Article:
Did you know that if you live in California, your ability to buy things online could be in jeopardy? There’s an old law on the books that significantly limits the amount of information you are required to do your online shopping using a credit card. That law is the focus of a new lawsuit that has huge retailers like Apple, Wal Mart and eBay pitted against the California Supreme Court.
Song Beverly Credit Card Act
That law, better known as the Song Beverly Credit Card Act, was put into place in 1991, before we really began doing a lot of online shopping. Its purpose was to protect credit card consumers from being forced to provide unnecessary information in traditional brick and mortar businesses. It served its purpose then, and apparently, there are some who still say it applies to online purchases. Consumer rights advocates insist the law easily applies because it allows consumers to put better protective mechanisms in place for their consumers. Plus, it protects the consumers from being forced to release information to those less than noble retailers. They say information such as phone numbers, including cells, isn’t necessary to complete a purchase. The problem, say the retailers, is that phone numbers are necessary so that they may contact consumers if their shipment is being delayed.
And now, on Wednesday, the California Supreme Court gets to decide how the law will be applied going forward.
Those who say the law serves a purpose – even in an online environment – say retailers are less concerned about protecting their shopper from fraud prevention and delayed shipment, but rather, they’re more interested in collecting information for marketing purposes.
For those who do say fraud is much more likely say that consumers can only benefit from keeping their personal information to themselves. One consumers right advocate, Pam Dixon, who is executive director of the World Privacy Forum, says:
This case is an early warning sign about what we’re going to be seeing. There is a balance that needs to be found between the prevention of fraud and the over collection of consumer information.
These consumer advocates agree that some information is necessary, they disagree on just how much. For instance, many say a zip code is acceptable since it allows the online merchant to verify that bit of information without forcing the consumer to tell all for the sake of validation. They insist the Song Beverly Law is written perfectly as it is and should be applied across the board to retailers, including online merchants.
The law was controversial even before the online retailer dynamic entered the picture. Two years ago, the Supreme Court found itself having to discern whether Williams Sonoma was going too far when it asked for zip codes to key into its computer as part of the check out process in its brick and mortar locations. Those who sued said it violated the law. Soon, dozens more lawsuits began hitting the California court system. Those who said a zip code was unnecessary insist simply comparing the credit card to a driver’s license is all that’s needed to validate the purchase. The one exception was found in gas stations. They were able to prove in their case that a zip code ensured the consumer was not committing fraud.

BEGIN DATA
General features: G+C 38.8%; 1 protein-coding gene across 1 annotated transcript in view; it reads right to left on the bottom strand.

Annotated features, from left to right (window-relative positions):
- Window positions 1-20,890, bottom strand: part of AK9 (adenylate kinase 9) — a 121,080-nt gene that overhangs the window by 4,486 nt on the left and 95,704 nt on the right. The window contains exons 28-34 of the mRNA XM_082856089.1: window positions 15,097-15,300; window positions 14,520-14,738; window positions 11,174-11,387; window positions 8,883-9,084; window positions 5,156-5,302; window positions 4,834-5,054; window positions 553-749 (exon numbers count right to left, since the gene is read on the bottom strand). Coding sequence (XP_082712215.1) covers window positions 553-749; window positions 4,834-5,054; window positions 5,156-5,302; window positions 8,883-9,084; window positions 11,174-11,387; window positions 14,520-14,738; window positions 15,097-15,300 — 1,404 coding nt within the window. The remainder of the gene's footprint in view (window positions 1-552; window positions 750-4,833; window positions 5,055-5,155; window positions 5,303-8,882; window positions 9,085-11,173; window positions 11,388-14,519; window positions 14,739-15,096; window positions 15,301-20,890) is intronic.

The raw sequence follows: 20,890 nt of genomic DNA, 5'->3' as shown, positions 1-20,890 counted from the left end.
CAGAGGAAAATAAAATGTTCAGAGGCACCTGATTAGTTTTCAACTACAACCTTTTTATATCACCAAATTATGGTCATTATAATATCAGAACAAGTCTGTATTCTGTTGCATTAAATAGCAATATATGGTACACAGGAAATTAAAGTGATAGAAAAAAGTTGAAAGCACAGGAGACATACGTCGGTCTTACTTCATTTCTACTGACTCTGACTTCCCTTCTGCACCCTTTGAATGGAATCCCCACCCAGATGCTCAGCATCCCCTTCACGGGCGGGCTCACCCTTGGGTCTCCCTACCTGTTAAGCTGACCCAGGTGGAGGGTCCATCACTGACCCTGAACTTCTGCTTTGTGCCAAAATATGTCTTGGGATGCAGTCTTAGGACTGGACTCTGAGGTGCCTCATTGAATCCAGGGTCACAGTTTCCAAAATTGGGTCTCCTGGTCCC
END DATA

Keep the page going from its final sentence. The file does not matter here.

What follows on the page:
So now, there is a massive class action lawsuit filed against Apple, eHarmony and even Ticketmaster. The lawsuit is seeking to apply the same law to online commerce. David Krescent, who is listed as lead plaintiff in the Apple case, is alleging he was forced to provide his address and phone number to establish an iTunes account. He tried to explain to the company by saying that information was no necessary and says it violated the law. His attorney agrees.
Consumers have a right to privacy,
said Eric Shrieber, Krescent’s attorney. He insists that if a business doesn’t have a valid reason for needing the address, then a consumer shouldn’t be forced to provide it, especially if it’s music he’s buying and downloading, suggesting there’s nothing that would be shipped to his physical address.
It looks as those many legal experts agree with Shrieber. One University of San Francisco law professor, Susan Friewald, says,
I think it’s a pretty high hurdle for Apple to overcome.
Attorneys for the retailers, including Apple, aren’t speaking to the media. What Apple’s lead counsel did do, however, was file court papers saying the law was incompatible with more modern commerce needs and consumer shopping habits. He’s encouraging the Court to drop the cash and protect online merchants. He said the consumers’ position “would threaten to produce unintended and absurd results, including the facilitation of fraud against e-retailers who have no way to confirm the customer’s right to use the credit card.”
What are your thoughts? How should the Supreme Court rule?
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